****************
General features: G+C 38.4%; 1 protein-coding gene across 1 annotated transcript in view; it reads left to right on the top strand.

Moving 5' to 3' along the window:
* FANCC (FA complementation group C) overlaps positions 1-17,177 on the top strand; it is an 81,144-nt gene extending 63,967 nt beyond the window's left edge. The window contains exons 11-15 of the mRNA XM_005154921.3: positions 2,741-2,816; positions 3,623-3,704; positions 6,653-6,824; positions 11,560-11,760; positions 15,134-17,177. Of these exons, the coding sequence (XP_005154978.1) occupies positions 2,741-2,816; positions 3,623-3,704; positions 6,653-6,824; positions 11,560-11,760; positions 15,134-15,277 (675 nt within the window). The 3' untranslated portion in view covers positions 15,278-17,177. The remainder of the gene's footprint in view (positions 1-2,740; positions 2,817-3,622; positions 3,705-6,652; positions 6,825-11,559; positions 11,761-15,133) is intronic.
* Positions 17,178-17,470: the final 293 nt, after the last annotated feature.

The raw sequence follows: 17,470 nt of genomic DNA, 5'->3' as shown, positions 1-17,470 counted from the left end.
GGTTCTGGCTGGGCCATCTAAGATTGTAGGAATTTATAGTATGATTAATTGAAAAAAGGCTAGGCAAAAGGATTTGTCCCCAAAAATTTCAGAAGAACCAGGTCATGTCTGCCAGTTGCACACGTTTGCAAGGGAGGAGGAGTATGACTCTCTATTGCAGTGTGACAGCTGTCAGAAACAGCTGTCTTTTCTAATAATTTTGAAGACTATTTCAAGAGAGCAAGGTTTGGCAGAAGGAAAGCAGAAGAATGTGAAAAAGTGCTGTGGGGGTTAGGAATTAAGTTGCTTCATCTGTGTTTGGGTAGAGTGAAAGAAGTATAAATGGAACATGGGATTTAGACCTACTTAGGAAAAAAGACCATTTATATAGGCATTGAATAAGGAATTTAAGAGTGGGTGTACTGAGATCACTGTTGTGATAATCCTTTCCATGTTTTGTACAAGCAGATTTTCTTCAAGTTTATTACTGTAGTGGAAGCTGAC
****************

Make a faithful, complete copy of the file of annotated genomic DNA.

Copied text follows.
General features: G+C 38.4%; 1 protein-coding gene across 1 annotated transcript in view; it reads left to right on the top strand.

Moving 5' to 3' along the window:
* FANCC (FA complementation group C) overlaps positions 1-17,177 on the top strand; it is an 81,144-nt gene extending 63,967 nt beyond the window's left edge. The window contains exons 11-15 of the mRNA XM_005154921.3: positions 2,741-2,816; positions 3,623-3,704; positions 6,653-6,824; positions 11,560-11,760; positions 15,134-17,177. Of these exons, the coding sequence (XP_005154978.1) occupies positions 2,741-2,816; positions 3,623-3,704; positions 6,653-6,824; positions 11,560-11,760; positions 15,134-15,277 (675 nt within the window). The 3' untranslated portion in view covers positions 15,278-17,177. The remainder of the gene's footprint in view (positions 1-2,740; positions 2,817-3,622; positions 3,705-6,652; positions 6,825-11,559; positions 11,761-15,133) is intronic.
* Positions 17,178-17,470: the final 293 nt, after the last annotated feature.

The raw sequence follows: 17,470 nt of genomic DNA, 5'->3' as shown, positions 1-17,470 counted from the left end.
GGTTCTGGCTGGGCCATCTAAGATTGTAGGAATTTATAGTATGATTAATTGAAAAAAGGCTAGGCAAAAGGATTTGTCCCCAAAAATTTCAGAAGAACCAGGTCATGTCTGCCAGTTGCACACGTTTGCAAGGGAGGAGGAGTATGACTCTCTATTGCAGTGTGACAGCTGTCAGAAACAGCTGTCTTTTCTAATAATTTTGAAGACTATTTCAAGAGAGCAAGGTTTGGCAGAAGGAAAGCAGAAGAATGTGAAAAAGTGCTGTGGGGGTTAGGAATTAAGTTGCTTCATCTGTGTTTGGGTAGAGTGAAAGAAGTATAAATGGAACATGGGATTTAGACCTACTTAGGAAAAAAGACCATTTATATAGGCATTGAATAAGGAATTTAAGAGTGGGTGTACTGAGATCACTGTTGTGATAATCCTTTCCATGTTTTGTACAAGCAGATTTTCTTCAAGTTTATTACTGTAGTGGAAGCTGAC